Regulating Small and Medium Charities: Does It Improve Transparency and Accountability?

  • Carolyn Cordery
  • VOLUNTAS International Journal of Voluntary and Nonprofit Organizations, June 2013, Springer Science + Business Media
  • DOI: 10.1007/s11266-013-9381-6

What is it about?

This paper considers the impact of a light- handed enforcement regime on small and medium charities’ reporting. It analyses the financial reporting practices of such charities registered with the New Zealand charities regulator. It predicts how the regulator’s activities might impact charities' future reporting practices .

Why is it important?

Internationally, there has been a steady increase in the number of countries instigating charity regulation. Theory suggests that regulation reduces information asymmetry, protects (or encourages) a competitive market, and leads to better distribution of resources. But regulation comes with costs. This paper assesses what happens when a regulator tries to reduce costs and asks whether this 'light-handed approach' actually helps to achieve regulatory goals.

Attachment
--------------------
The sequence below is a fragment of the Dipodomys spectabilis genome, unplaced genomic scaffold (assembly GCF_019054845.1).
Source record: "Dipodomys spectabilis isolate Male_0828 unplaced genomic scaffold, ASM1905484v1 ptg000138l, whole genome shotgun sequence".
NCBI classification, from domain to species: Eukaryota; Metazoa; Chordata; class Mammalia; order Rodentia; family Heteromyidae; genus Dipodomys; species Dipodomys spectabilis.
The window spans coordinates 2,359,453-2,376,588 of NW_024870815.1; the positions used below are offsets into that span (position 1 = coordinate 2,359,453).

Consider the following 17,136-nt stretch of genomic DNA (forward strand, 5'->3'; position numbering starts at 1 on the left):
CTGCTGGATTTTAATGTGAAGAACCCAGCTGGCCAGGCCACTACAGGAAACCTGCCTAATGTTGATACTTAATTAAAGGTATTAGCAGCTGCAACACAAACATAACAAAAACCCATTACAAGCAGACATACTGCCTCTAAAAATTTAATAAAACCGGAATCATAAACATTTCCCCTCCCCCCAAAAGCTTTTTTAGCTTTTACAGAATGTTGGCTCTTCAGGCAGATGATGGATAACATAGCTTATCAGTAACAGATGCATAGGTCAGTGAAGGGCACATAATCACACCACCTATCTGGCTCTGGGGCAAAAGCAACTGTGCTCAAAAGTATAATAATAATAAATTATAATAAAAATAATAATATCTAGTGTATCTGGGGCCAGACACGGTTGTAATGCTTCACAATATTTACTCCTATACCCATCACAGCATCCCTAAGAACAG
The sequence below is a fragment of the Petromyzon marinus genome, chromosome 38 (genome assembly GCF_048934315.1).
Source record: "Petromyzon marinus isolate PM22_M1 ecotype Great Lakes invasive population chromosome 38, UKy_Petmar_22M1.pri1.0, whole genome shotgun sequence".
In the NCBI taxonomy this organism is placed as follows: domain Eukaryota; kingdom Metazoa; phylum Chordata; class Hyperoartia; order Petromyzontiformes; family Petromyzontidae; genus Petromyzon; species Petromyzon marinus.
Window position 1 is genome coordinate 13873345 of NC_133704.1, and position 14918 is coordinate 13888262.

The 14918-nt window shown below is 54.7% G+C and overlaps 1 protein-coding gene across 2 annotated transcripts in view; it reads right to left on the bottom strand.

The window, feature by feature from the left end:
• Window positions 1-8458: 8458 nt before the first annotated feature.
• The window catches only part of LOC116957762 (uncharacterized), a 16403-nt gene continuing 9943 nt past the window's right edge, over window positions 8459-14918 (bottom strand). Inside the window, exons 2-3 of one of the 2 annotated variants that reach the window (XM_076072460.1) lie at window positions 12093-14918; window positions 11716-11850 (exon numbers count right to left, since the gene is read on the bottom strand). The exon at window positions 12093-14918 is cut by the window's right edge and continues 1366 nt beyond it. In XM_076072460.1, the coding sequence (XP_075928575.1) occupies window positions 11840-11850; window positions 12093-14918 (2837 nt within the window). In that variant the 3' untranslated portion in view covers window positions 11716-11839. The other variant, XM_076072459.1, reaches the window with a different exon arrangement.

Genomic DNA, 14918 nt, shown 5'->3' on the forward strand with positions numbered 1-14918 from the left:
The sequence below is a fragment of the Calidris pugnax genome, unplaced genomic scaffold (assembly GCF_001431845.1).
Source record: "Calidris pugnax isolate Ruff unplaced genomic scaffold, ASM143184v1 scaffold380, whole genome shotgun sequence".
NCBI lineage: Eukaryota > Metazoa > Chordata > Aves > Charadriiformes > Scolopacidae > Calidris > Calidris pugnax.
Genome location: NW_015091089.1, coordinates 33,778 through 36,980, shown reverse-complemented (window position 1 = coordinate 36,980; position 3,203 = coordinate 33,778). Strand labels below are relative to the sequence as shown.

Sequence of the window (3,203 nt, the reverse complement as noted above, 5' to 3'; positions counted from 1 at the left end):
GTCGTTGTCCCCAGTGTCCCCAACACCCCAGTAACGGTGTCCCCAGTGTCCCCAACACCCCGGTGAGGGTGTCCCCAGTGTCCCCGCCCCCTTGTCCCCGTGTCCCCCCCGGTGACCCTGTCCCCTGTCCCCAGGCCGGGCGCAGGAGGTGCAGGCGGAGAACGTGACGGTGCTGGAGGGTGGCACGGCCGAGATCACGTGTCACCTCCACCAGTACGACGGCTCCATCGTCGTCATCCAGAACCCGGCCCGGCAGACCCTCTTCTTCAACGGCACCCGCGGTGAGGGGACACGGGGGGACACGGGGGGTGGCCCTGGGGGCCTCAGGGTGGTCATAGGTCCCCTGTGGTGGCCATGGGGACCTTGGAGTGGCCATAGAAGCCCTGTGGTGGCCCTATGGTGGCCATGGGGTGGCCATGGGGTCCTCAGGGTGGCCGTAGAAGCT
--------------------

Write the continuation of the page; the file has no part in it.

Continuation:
Perspectives

Professor Carolyn J Cordery
Aston University

I highlight that the data that is being made available may be flawed, and the way that the New Zealand regulator prioritises the marketplace rather than the reduction of information asymmetry and an increase in information quality and comparability.

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http://dx.doi.org/10.1007/s11266-013-9381-6

The following have contributed to this page: Professor Carolyn J Cordery